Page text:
CBA Ethics Committee, 1018 COBJ, Vol. 47, No. 9 Pg. 88

Position:Vol. 47, 9 [Page 88]
 
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47 Colo.Law. 88

Opinion 90: Preservation of Client Confidences in View of Modern Communications Technology

Vol. 47, No. 9 [Page 88]

Connecticut Bar Journal

October, 2018

Adopted November 14, 1992; revised July 2018

CBA Ethics Committee

Introduction

In recent years, there have been significant advances in communications technology. In addition, the cost of many modern communications methods and devices has been decreasing such that the use of email and of smartphones and other hand-held devices to communicate has become commonplace. It can be expected that new and improved communications methods and devices will continue to be developed.[1] A lawyer’s use of these communications methods and devices carries the increased risk of inadvertent or unauthorized disclosure of information relating to the representation of a client. Therefore, lawyers must be mindful of their duty under Rule 1.6 of the Colorado Rules of Professional Conduct (Colo. RPC) “to make reasonable efforts to prevent the inadvertent or unauthorized disclosure of, or unauthorized access to, information relating to the representation of a client.”

Summary of Opinion

A lawyer’s duty to make reasonable efforts to prevent misuse of client information extends to the exercise of reasonable care when selecting and using communications methods and devices.

Analysis

One of the most basic and time-honored precepts of the practice of law is that communications between a lawyer and a client are confidential. Colo. RPC 1.6, cmt. [2]. It necessarily follows that a lawyer has a duty to use reasonable efforts to protect the confidentiality of such communications from inadvertent or unauthorized disclosure, or unauthorized access; this duty is codified in Colo. RPC 1.6(c), which states: “A lawyer shall make reasonable efforts to prevent the inadvertent or unauthorized disclosure of, or unauthorized access to, information relating to the representation of a client.” Comment [18] to Colo. RPC 1.6 explains: “The unauthorized access to, or the inadvertent or unauthorized disclosure of, information relating to the representation of a client does not constitute a violation of paragraph (c) if the lawyer has made reasonable efforts to prevent the access or disclosure.” The comment adds:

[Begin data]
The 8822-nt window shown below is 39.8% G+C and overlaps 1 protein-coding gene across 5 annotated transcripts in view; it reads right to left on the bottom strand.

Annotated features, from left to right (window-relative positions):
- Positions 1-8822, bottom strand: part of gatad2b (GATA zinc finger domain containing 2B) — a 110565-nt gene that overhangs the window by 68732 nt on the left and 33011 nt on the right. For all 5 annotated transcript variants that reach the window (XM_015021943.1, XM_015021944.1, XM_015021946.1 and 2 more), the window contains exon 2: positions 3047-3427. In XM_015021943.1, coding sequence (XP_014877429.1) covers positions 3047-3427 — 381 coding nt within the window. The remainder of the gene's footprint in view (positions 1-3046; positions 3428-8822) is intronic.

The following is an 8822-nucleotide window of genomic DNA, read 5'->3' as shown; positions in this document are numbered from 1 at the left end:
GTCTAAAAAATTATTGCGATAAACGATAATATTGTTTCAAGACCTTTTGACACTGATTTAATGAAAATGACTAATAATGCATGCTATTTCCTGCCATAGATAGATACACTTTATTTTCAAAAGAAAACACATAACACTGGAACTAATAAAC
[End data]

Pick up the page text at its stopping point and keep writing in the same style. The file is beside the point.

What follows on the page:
Factors to be considered in determining the reasonableness of the lawyer’s efforts include, but are not limited to, the sensitivity of the information, the likelihood of disclosure if additional safeguards are not employed, the cost of employing additional safeguards, the difficulty of implementing the safeguards, and the extent to which the safeguards adversely affect the lawyer’s ability to represent clients (e.g., by making a device or important piece of software excessively difficult to use).

Ever-increasing varieties of communications methods and devices are available for a lawyer’s use, such as cloud-based email and smartphones. It is reasonable to expect that, in the future, there will continue to be technological advances that will both facilitate the communication of information and increase the possibility of inadvertent or unauthorized disclosure of, or unauthorized access to, such communications, as well as technological advances that will enhance a lawyer’s ability to protect against such disclosure.

For instance, emails are now in widespread use. The American Bar Association Standing Committee on Ethics and Professional Responsibility (the ABA Standing Committee) has determined that using unencrypted email for professional correspondence is acceptable because it poses no greater risks than other communication modes that lawyers commonly use. ABA Comm. on Ethics and Prof. Resp., Formal Op. 99-413, “Protecting...

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